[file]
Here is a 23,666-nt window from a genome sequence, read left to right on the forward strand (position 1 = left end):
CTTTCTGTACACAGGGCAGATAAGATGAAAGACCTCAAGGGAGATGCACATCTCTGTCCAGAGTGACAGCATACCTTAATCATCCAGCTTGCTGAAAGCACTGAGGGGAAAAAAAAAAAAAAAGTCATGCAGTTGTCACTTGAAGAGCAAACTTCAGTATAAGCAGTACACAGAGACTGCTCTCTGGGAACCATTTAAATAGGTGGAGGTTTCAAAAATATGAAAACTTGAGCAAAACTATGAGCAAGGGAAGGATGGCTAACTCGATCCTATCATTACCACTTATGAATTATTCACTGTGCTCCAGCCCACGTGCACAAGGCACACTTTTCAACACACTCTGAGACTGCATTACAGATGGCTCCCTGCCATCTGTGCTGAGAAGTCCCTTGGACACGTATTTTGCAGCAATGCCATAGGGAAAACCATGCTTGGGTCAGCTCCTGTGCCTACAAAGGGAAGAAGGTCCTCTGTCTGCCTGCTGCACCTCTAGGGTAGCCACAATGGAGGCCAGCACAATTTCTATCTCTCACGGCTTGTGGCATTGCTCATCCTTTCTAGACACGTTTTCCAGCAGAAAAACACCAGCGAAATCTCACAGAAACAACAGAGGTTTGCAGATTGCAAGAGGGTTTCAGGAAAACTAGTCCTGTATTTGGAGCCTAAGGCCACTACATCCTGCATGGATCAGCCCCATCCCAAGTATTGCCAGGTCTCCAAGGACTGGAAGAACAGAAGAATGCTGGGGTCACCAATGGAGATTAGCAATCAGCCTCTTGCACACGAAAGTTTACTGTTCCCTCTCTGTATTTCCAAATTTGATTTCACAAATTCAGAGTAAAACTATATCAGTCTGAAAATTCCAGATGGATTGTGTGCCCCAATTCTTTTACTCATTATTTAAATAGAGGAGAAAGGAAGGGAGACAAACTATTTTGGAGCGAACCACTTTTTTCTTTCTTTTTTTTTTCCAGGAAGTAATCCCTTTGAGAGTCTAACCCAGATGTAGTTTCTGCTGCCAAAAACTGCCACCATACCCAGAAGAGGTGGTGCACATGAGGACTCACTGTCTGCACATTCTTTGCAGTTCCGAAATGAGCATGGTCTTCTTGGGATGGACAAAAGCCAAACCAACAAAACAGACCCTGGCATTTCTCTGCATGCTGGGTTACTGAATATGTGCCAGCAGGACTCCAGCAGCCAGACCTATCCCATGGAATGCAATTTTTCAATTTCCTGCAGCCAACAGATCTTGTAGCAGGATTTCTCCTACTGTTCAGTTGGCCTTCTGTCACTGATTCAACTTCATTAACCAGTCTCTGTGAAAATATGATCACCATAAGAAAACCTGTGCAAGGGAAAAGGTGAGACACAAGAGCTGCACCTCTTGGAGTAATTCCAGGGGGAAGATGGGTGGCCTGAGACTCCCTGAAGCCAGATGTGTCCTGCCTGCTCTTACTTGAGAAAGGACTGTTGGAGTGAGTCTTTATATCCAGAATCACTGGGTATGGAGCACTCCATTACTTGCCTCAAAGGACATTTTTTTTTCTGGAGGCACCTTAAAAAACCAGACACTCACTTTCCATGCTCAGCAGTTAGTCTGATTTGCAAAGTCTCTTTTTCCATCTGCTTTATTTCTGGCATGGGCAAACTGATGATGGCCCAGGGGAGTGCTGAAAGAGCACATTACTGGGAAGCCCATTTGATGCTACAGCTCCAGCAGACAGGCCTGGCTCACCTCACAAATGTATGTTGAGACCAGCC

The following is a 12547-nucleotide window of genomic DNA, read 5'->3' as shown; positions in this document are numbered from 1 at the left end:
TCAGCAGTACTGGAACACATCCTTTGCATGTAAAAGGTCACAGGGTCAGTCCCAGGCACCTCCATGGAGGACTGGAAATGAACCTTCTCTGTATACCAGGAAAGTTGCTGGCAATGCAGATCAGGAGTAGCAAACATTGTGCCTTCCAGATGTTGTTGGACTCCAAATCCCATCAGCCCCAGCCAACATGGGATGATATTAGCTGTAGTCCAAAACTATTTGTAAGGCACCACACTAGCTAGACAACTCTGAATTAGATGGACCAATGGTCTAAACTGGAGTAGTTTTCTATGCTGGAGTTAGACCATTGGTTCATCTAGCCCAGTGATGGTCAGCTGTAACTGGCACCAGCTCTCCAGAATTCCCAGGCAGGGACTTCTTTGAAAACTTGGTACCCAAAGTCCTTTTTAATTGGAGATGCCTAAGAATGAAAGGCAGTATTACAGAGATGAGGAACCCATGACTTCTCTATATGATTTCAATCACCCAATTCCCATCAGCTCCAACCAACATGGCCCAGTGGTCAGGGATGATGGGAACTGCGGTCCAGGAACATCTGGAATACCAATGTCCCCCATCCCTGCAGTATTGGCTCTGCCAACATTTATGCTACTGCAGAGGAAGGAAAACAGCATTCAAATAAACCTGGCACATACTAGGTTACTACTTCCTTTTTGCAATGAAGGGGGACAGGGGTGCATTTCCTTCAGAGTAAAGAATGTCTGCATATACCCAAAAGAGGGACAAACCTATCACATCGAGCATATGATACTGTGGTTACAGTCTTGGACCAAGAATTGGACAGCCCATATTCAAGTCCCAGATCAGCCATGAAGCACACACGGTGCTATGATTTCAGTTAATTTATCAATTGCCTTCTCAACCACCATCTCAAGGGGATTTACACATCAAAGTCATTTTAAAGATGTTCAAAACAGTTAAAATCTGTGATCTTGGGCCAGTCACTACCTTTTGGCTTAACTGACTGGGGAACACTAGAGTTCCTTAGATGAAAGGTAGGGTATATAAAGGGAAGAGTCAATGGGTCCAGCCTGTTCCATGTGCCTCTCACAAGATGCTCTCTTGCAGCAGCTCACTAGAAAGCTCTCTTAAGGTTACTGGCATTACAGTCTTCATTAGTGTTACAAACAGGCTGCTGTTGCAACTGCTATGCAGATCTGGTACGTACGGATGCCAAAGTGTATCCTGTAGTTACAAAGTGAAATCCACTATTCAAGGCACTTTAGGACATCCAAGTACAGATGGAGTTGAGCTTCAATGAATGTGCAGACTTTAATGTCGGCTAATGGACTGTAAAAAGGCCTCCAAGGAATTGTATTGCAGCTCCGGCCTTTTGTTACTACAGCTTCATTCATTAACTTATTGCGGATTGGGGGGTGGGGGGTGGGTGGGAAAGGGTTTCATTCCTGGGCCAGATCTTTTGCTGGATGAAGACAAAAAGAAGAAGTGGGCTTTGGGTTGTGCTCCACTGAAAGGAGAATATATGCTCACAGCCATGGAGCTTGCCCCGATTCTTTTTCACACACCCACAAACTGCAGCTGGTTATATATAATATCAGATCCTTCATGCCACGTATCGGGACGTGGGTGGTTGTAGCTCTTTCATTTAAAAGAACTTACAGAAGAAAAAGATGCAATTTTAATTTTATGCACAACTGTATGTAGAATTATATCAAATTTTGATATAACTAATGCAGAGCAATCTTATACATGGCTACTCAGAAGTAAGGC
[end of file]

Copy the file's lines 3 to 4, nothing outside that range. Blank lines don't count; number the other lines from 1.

The following is a 12547-nucleotide window of genomic DNA, read 5'->3' as shown; positions in this document are numbered from 1 at the left end:
TCAGCAGTACTGGAACACATCCTTTGCATGTAAAAGGTCACAGGGTCAGTCCCAGGCACCTCCATGGAGGACTGGAAATGAACCTTCTCTGTATACCAGGAAAGTTGCTGGCAATGCAGATCAGGAGTAGCAAACATTGTGCCTTCCAGATGTTGTTGGACTCCAAATCCCATCAGCCCCAGCCAACATGGGATGATATTAGCTGTAGTCCAAAACTATTTGTAAGGCACCACACTAGCTAGACAACTCTGAATTAGATGGACCAATGGTCTAAACTGGAGTAGTTTTCTATGCTGGAGTTAGACCATTGGTTCATCTAGCCCAGTGATGGTCAGCTGTAACTGGCACCAGCTCTCCAGAATTCCCAGGCAGGGACTTCTTTGAAAACTTGGTACCCAAAGTCCTTTTTAATTGGAGATGCCTAAGAATGAAAGGCAGTATTACAGAGATGAGGAACCCATGACTTCTCTATATGATTTCAATCACCCAATTCCCATCAGCTCCAACCAACATGGCCCAGTGGTCAGGGATGATGGGAACTGCGGTCCAGGAACATCTGGAATACCAATGTCCCCCATCCCTGCAGTATTGGCTCTGCCAACATTTATGCTACTGCAGAGGAAGGAAAACAGCATTCAAATAAACCTGGCACATACTAGGTTACTACTTCCTTTTTGCAATGAAGGGGGACAGGGGTGCATTTCCTTCAGAGTAAAGAATGTCTGCATATACCCAAAAGAGGGACAAACCTATCACATCGAGCATATGATACTGTGGTTACAGTCTTGGACCAAGAATTGGACAGCCCATATTCAAGTCCCAGATCAGCCATGAAGCACACACGGTGCTATGATTTCAGTTAATTTATCAATTGCCTTCTCAACCACCATCTCAAGGGGATTTACACATCAAAGTCATTTTAAAGATGTTCAAAACAGTTAAAATCTGTGATCTTGGGCCAGTCACTACCTTTTGGCTTAACTGACTGGGGAACACTAGAGTTCCTTAGATGAAAGGTAGGGTATATAAAGGGAAGAGTCAATGGGTCCAGCCTGTTCCATGTGCCTCTCACAAGATGCTCTCTTGCAGCAGCTCACTAGAAAGCTCTCTTAAGGTTACTGGCATTACAGTCTTCATTAGTGTTACAAACAGGCTGCTGTTGCAACTGCTATGCAGATCTGGTACGTACGGATGCCAAAGTGTATCCTGTAGTTACAAAGTGAAATCCACTATTCAAGGCACTTTAGGACATCCAAGTACAGATGGAGTTGAGCTTCAATGAATGTGCAGACTTTAATGTCGGCTAATGGACTGTAAAAAGGCCTCCAAGGAATTGTATTGCAGCTCCGGCCTTTTGTTACTACAGCTTCATTCATTAACTTATTGCGGATTGGGGGGTGGGGGGTGGGTGGGAAAGGGTTTCATTCCTGGGCCAGATCTTTTGCTGGATGAAGACAAAAAGAAGAAGTGGGCTTTGGGTTGTGCTCCACTGAAAGGAGAATATATGCTCACAGCCATGGAGCTTGCCCCGATTCTTTTTCACACACCCACAAACTGCAGCTGGTTATATATAATATCAGATCCTTCATGCCACGTATCGGGACGTGGGTGGTTGTAGCTCTTTCATTTAAAAGAACTTACAGAAGAAAAAGATGCAATTTTAATTTTATGCACAACTGTATGTAGAATTATATCAAATTTTGATATAACTAATGCAGAGCAATCTTATACATGGCTACTCAGAAGTAAGGC